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Net Operating Working Capital (NOWC)

Definition - What does Net Operating Working Capital (NOWC) mean?

Net operating working capital or NOWC is calculated by taking the current assets required in operations and subtracting non-interest bearing liabilities. NOWC helps assess a company's liquidity because it looks only at current assets and liabilities required to operate the business. Current assets typically include cash, accounts receivable, and inventories, but exclude marketable securities. Current liabilities typically include accounts payable and accruals, but exclude short term debt.

Divestopedia explains Net Operating Working Capital (NOWC)

Buyers are particularly interested in understanding what a target's average net working capital is. The reason for this is that buyers want to understand how much working capital a target needs to sustain the revenue and free cash flow used to calculate the enterprise value. The only difference is that buyers often exclude cash from the calculation since it is assumed the seller will remove all cash prior to completing the transaction.

Buyers often peg a certain level of NOWC to be part of the net tangible assets left in the business. For example, assume a target has revenue of $10 million, EBITDA of $2 million, and average NOWC of $500,000 over the last 12 months. A buyer is looking to buy this business at a multiple of 4x TTM EBITDA of $8 million. The company has capital assets required to operate the business with a fair market value of $3 million.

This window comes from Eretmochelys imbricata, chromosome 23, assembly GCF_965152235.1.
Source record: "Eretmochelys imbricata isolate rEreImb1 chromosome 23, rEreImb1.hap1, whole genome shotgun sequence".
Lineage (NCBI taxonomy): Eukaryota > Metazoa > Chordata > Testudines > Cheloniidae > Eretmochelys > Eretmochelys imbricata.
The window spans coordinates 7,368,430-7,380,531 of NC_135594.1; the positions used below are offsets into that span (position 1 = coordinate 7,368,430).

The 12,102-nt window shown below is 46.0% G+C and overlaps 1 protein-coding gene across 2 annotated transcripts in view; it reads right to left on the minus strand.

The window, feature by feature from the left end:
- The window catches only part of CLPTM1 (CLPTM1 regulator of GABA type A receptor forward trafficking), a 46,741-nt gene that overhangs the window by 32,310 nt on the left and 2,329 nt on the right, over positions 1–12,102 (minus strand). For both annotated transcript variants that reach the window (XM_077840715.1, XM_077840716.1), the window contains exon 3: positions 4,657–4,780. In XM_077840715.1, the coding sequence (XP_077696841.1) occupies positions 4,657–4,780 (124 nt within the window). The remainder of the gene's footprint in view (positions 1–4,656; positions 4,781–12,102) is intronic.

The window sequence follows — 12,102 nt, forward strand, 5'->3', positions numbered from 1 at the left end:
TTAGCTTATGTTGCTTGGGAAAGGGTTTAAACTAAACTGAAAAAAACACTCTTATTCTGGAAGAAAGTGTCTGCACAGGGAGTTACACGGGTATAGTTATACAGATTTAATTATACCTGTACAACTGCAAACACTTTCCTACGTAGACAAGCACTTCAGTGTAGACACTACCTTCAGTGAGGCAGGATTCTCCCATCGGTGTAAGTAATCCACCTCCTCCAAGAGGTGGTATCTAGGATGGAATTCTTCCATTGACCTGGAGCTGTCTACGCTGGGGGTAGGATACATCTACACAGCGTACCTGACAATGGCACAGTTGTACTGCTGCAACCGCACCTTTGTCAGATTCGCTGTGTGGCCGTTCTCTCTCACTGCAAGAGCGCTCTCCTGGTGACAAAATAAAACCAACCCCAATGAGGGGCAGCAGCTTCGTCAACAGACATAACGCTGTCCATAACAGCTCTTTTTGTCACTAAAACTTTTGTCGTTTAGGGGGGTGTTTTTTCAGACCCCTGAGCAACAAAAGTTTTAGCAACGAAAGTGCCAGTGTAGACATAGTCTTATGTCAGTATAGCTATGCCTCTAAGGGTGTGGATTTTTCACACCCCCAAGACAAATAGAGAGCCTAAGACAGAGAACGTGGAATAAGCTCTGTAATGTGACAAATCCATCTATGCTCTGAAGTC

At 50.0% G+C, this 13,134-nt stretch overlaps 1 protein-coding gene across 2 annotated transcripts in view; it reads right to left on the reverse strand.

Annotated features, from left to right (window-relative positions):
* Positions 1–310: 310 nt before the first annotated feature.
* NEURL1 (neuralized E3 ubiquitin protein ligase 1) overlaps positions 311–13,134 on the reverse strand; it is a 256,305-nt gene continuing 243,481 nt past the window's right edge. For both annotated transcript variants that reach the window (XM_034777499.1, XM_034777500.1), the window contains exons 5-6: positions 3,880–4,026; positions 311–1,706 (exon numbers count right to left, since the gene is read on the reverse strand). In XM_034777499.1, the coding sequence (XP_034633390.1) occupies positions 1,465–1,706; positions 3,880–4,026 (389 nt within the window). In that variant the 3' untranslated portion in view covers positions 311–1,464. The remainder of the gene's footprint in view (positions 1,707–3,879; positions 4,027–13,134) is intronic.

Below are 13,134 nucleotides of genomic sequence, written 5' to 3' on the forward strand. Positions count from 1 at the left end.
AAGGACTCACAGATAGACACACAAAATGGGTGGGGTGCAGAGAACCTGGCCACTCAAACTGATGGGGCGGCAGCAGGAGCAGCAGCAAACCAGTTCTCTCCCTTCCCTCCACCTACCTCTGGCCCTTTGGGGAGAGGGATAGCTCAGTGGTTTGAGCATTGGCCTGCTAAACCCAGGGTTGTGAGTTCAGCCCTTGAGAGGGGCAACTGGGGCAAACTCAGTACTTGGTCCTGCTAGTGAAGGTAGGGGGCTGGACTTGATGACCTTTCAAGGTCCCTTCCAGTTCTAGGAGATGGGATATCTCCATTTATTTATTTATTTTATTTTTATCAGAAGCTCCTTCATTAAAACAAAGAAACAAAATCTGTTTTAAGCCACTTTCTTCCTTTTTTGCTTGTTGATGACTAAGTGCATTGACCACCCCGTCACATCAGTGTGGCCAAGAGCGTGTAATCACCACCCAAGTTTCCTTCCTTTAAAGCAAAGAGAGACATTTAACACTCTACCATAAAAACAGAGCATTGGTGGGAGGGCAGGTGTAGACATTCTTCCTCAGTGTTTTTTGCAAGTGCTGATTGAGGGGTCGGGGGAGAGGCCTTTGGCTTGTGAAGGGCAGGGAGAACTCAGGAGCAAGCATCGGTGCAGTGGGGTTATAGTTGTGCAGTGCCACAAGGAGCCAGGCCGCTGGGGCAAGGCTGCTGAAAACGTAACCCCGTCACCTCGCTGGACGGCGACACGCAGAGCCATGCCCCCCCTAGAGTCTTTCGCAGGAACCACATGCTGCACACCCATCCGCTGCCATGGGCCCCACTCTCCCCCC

The buyer may write into the purchase and sale agreement the requirement for tangible asset value to be no less than $3.5 million (the capital assets + the average NOWC), with any amount or below at closing adjusted dollar for dollar from the cash consideration. this is because if NOWC is less than the average of $500,000, the buyer knows that an additional investment (in the form of equity or debt) will be required to build up the NOWC to its average in order to sustain the $10 million of revenue.

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